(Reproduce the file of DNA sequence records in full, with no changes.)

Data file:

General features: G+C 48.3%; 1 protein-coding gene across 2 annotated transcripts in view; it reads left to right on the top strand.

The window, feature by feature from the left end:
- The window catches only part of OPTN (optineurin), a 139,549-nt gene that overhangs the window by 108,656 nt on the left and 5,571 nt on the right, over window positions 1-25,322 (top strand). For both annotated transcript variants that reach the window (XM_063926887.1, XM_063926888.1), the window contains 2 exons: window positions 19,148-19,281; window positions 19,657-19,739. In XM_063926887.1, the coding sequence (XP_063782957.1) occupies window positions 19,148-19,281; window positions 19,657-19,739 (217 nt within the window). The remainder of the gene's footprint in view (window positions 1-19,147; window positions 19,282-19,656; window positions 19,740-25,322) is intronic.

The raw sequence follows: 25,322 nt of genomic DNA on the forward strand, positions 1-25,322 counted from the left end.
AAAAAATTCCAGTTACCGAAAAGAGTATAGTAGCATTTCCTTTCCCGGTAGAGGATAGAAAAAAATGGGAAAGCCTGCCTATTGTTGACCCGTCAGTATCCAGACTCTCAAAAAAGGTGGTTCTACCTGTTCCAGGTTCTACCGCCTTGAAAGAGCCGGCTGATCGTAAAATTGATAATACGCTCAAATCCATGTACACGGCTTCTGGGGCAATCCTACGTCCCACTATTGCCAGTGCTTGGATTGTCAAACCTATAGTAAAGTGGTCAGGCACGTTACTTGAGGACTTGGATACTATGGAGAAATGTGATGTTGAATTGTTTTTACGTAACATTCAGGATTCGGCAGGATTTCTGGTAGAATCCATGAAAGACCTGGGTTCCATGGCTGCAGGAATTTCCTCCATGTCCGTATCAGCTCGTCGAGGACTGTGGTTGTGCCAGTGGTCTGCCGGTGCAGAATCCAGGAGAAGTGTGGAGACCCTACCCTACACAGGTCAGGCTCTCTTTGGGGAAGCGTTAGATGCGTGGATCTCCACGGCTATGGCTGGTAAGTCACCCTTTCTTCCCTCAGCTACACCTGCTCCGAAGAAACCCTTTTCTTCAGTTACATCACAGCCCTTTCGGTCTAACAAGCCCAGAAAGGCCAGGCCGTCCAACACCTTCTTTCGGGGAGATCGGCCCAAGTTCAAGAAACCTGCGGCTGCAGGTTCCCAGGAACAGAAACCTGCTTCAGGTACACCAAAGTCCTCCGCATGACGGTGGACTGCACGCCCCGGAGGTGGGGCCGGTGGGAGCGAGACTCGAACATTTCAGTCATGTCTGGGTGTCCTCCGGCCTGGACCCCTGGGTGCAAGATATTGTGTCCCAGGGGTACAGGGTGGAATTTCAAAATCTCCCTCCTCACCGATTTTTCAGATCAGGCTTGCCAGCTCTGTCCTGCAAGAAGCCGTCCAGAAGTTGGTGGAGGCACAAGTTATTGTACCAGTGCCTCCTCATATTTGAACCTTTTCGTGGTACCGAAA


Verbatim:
General features: G+C 48.3%; 1 protein-coding gene across 2 annotated transcripts in view; it reads left to right on the top strand.

The window, feature by feature from the left end:
- The window catches only part of OPTN (optineurin), a 139,549-nt gene that overhangs the window by 108,656 nt on the left and 5,571 nt on the right, over window positions 1-25,322 (top strand). For both annotated transcript variants that reach the window (XM_063926887.1, XM_063926888.1), the window contains 2 exons: window positions 19,148-19,281; window positions 19,657-19,739. In XM_063926887.1, the coding sequence (XP_063782957.1) occupies window positions 19,148-19,281; window positions 19,657-19,739 (217 nt within the window). The remainder of the gene's footprint in view (window positions 1-19,147; window positions 19,282-19,656; window positions 19,740-25,322) is intronic.

The raw sequence follows: 25,322 nt of genomic DNA on the forward strand, positions 1-25,322 counted from the left end.
AAAAAATTCCAGTTACCGAAAAGAGTATAGTAGCATTTCCTTTCCCGGTAGAGGATAGAAAAAAATGGGAAAGCCTGCCTATTGTTGACCCGTCAGTATCCAGACTCTCAAAAAAGGTGGTTCTACCTGTTCCAGGTTCTACCGCCTTGAAAGAGCCGGCTGATCGTAAAATTGATAATACGCTCAAATCCATGTACACGGCTTCTGGGGCAATCCTACGTCCCACTATTGCCAGTGCTTGGATTGTCAAACCTATAGTAAAGTGGTCAGGCACGTTACTTGAGGACTTGGATACTATGGAGAAATGTGATGTTGAATTGTTTTTACGTAACATTCAGGATTCGGCAGGATTTCTGGTAGAATCCATGAAAGACCTGGGTTCCATGGCTGCAGGAATTTCCTCCATGTCCGTATCAGCTCGTCGAGGACTGTGGTTGTGCCAGTGGTCTGCCGGTGCAGAATCCAGGAGAAGTGTGGAGACCCTACCCTACACAGGTCAGGCTCTCTTTGGGGAAGCGTTAGATGCGTGGATCTCCACGGCTATGGCTGGTAAGTCACCCTTTCTTCCCTCAGCTACACCTGCTCCGAAGAAACCCTTTTCTTCAGTTACATCACAGCCCTTTCGGTCTAACAAGCCCAGAAAGGCCAGGCCGTCCAACACCTTCTTTCGGGGAGATCGGCCCAAGTTCAAGAAACCTGCGGCTGCAGGTTCCCAGGAACAGAAACCTGCTTCAGGTACACCAAAGTCCTCCGCATGACGGTGGACTGCACGCCCCGGAGGTGGGGCCGGTGGGAGCGAGACTCGAACATTTCAGTCATGTCTGGGTGTCCTCCGGCCTGGACCCCTGGGTGCAAGATATTGTGTCCCAGGGGTACAGGGTGGAATTTCAAAATCTCCCTCCTCACCGATTTTTCAGATCAGGCTTGCCAGCTCTGTCCTGCAAGAAGCCGTCCAGAAGTTGGTGGAGGCACAAGTTATTGTACCAGTGCCTCCTCATATTTGAACCTTTTCGTGGTACCGAAA